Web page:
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NPR Reviews: Naomi Novik's UPROOTED and Hannu Rajaniemi's COLLECTED FICTION

I have been reading books! Amazing books! Great tremendous books! Here are some things I have written about those books!

Collected Fiction is what Golden Age science fiction might look like if it were written today by someone who loves women and brown people. And is Finnish. And lives in Scotland. There’s a common saying that the Golden Age of SF is 12 — that when you’re 12, everything you read is mind-blowing, incredible, and it’s only several years later that you return to it with a mind matured and see the ugly, clunking, uncomfortable parts. Rajaniemi’s Collected Fiction made me feel 12 again. It flooded me with wonder and taught me to swim.

Switching to an equal and opposite reading experience —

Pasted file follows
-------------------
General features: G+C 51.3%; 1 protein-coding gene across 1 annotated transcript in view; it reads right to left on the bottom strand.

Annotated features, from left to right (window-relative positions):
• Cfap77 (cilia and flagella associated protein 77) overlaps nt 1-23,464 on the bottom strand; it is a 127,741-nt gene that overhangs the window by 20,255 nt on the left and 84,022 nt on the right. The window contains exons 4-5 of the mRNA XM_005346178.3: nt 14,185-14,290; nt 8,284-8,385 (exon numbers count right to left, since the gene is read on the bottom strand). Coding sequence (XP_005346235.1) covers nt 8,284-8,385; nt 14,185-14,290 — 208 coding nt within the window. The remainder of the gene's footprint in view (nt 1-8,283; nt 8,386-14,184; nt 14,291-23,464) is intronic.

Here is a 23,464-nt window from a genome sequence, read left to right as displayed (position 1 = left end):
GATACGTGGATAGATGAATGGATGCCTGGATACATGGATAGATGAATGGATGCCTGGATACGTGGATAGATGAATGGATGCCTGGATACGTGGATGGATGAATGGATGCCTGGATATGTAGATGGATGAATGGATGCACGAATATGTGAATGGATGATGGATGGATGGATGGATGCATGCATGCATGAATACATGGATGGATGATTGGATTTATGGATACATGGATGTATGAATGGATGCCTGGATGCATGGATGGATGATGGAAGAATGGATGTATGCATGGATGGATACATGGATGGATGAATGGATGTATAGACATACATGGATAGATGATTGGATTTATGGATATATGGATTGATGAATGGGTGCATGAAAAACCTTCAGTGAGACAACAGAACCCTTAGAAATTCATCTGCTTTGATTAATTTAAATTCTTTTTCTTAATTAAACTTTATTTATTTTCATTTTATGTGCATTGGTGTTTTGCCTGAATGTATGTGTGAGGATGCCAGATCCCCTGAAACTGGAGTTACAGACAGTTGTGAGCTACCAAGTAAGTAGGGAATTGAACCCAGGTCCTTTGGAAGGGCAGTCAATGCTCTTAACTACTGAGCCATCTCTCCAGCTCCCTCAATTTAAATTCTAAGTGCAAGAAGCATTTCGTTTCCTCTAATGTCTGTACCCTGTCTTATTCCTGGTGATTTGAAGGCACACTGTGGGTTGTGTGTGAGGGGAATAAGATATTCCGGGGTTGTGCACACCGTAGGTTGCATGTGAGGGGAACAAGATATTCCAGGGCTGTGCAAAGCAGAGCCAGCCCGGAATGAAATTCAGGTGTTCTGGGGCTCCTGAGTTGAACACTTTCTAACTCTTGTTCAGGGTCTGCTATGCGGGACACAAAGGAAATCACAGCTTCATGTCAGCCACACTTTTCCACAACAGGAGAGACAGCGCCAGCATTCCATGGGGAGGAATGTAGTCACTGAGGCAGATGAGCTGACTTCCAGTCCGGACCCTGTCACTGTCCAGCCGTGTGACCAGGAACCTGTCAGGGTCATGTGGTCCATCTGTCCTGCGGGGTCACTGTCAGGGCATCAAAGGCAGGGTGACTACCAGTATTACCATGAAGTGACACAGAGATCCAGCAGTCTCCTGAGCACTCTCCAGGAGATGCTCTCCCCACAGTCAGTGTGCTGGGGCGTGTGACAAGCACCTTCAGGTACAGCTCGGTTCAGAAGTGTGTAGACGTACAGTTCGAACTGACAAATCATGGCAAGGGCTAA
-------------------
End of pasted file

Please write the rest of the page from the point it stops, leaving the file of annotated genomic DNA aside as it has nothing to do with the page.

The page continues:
Summing up the plot does Uprooted a disservice. For one thing, it unfolds into at least three books’ worth of plot, but it never feels rushed, never feels anything less than grounded and meticulous in its exploration of character and setting. Watching the plot develop is like watching time-lapse footage of a plant growing, unfurling leaves, gaining height and depth simultaneously: it’s an organic, vivacious development that builds seamlessly on what came before. Agnieszka’s training, her failures and successes in magic, her loneliness and fears and frustrations, all bud and blossom into new adventure even as the roots tangle into deeper complication: The ultimate source of the Wood’s malice.

There we go! Next week my second column in Lightspeed comes out, covering books with a loose theme of queer communities: Nicole Kornher-Stace’s Archivist Wasp, Elizabeth Bear’s Karen Memory, and Hal Duncan’s Scruffians!